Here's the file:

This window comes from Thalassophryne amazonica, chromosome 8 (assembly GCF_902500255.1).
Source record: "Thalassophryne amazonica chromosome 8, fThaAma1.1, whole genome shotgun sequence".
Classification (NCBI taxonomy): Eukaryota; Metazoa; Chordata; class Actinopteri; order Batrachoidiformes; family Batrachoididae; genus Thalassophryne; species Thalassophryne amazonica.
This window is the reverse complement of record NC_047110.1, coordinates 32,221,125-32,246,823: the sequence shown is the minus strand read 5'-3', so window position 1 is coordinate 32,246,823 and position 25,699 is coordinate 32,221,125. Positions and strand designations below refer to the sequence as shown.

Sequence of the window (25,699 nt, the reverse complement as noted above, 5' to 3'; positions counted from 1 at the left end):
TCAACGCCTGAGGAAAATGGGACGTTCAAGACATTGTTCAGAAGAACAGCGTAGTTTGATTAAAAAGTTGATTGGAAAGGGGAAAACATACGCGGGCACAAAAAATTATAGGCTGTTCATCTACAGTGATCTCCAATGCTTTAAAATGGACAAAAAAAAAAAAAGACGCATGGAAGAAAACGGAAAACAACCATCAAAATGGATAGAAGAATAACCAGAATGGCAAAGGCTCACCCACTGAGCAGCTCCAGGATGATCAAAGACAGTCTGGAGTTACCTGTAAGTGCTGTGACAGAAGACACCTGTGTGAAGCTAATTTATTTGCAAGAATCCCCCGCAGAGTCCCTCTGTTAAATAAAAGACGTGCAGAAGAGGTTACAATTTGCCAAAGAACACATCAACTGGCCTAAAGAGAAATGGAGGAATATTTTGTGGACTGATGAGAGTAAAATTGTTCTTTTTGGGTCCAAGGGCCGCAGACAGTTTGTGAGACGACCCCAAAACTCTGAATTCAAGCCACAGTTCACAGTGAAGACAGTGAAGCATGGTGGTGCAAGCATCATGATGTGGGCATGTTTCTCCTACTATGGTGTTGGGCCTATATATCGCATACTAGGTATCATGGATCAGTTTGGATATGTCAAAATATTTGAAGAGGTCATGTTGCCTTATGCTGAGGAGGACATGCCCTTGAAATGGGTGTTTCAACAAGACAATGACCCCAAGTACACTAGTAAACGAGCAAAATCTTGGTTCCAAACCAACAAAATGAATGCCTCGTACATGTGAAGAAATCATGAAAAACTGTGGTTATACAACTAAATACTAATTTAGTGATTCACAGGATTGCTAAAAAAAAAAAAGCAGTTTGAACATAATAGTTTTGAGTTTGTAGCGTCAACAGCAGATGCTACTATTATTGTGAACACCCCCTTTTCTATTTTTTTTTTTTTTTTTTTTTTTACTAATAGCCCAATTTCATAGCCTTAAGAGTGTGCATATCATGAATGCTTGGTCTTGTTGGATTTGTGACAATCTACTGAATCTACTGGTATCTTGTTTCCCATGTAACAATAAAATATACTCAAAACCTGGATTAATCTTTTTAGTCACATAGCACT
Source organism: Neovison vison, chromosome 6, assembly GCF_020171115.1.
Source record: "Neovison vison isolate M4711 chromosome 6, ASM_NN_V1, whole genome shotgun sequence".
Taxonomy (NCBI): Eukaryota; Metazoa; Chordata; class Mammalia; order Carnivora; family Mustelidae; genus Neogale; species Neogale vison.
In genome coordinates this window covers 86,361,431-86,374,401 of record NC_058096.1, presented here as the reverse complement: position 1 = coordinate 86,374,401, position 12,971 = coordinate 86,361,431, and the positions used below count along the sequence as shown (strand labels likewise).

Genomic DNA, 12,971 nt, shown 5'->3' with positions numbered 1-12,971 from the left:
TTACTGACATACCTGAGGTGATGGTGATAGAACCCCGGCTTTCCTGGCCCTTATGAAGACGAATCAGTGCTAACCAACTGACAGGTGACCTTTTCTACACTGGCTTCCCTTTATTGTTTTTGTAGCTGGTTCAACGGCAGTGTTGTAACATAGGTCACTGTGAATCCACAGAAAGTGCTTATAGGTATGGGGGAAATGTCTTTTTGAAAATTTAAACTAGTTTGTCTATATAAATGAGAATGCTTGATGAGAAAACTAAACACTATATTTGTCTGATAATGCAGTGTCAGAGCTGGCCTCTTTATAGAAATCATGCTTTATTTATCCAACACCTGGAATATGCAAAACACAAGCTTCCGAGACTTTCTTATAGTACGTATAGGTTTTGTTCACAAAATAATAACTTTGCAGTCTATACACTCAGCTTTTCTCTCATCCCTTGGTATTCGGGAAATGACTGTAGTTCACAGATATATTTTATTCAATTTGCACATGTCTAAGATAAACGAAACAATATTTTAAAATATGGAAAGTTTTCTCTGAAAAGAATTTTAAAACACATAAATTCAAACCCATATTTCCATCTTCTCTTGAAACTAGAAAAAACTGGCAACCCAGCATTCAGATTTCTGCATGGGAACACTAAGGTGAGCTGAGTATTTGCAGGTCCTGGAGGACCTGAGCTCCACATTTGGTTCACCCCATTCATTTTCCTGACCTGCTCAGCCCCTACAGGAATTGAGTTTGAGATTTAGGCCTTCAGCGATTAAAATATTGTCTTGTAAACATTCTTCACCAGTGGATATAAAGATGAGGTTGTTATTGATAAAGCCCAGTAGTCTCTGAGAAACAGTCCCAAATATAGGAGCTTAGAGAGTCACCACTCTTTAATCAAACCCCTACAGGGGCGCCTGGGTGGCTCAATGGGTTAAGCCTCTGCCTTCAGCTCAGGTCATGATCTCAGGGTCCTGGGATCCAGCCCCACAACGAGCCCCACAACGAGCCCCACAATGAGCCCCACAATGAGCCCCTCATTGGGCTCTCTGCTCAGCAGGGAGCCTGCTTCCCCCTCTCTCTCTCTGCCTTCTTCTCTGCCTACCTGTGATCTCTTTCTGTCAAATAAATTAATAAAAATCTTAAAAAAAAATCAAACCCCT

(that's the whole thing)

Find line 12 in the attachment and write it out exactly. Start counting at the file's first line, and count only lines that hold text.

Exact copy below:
TTACTGACATACCTGAGGTGATGGTGATAGAACCCCGGCTTTCCTGGCCCTTATGAAGACGAATCAGTGCTAACCAACTGACAGGTGACCTTTTCTACACTGGCTTCCCTTTATTGTTTTTGTAGCTGGTTCAACGGCAGTGTTGTAACATAGGTCACTGTGAATCCACAGAAAGTGCTTATAGGTATGGGGGAAATGTCTTTTTGAAAATTTAAACTAGTTTGTCTATATAAATGAGAATGCTTGATGAGAAAACTAAACACTATATTTGTCTGATAATGCAGTGTCAGAGCTGGCCTCTTTATAGAAATCATGCTTTATTTATCCAACACCTGGAATATGCAAAACACAAGCTTCCGAGACTTTCTTATAGTACGTATAGGTTTTGTTCACAAAATAATAACTTTGCAGTCTATACACTCAGCTTTTCTCTCATCCCTTGGTATTCGGGAAATGACTGTAGTTCACAGATATATTTTATTCAATTTGCACATGTCTAAGATAAACGAAACAATATTTTAAAATATGGAAAGTTTTCTCTGAAAAGAATTTTAAAACACATAAATTCAAACCCATATTTCCATCTTCTCTTGAAACTAGAAAAAACTGGCAACCCAGCATTCAGATTTCTGCATGGGAACACTAAGGTGAGCTGAGTATTTGCAGGTCCTGGAGGACCTGAGCTCCACATTTGGTTCACCCCATTCATTTTCCTGACCTGCTCAGCCCCTACAGGAATTGAGTTTGAGATTTAGGCCTTCAGCGATTAAAATATTGTCTTGTAAACATTCTTCACCAGTGGATATAAAGATGAGGTTGTTATTGATAAAGCCCAGTAGTCTCTGAGAAACAGTCCCAAATATAGGAGCTTAGAGAGTCACCACTCTTTAATCAAACCCCTACAGGGGCGCCTGGGTGGCTCAATGGGTTAAGCCTCTGCCTTCAGCTCAGGTCATGATCTCAGGGTCCTGGGATCCAGCCCCACAACGAGCCCCACAACGAGCCCCACAATGAGCCCCACAATGAGCCCCTCATTGGGCTCTCTGCTCAGCAGGGAGCCTGCTTCCCCCTCTCTCTCTCTGCCTTCTTCTCTGCCTACCTGTGATCTCTTTCTGTCAAATAAATTAATAAAAATCTTAAAAAAAAATCAAACCCCT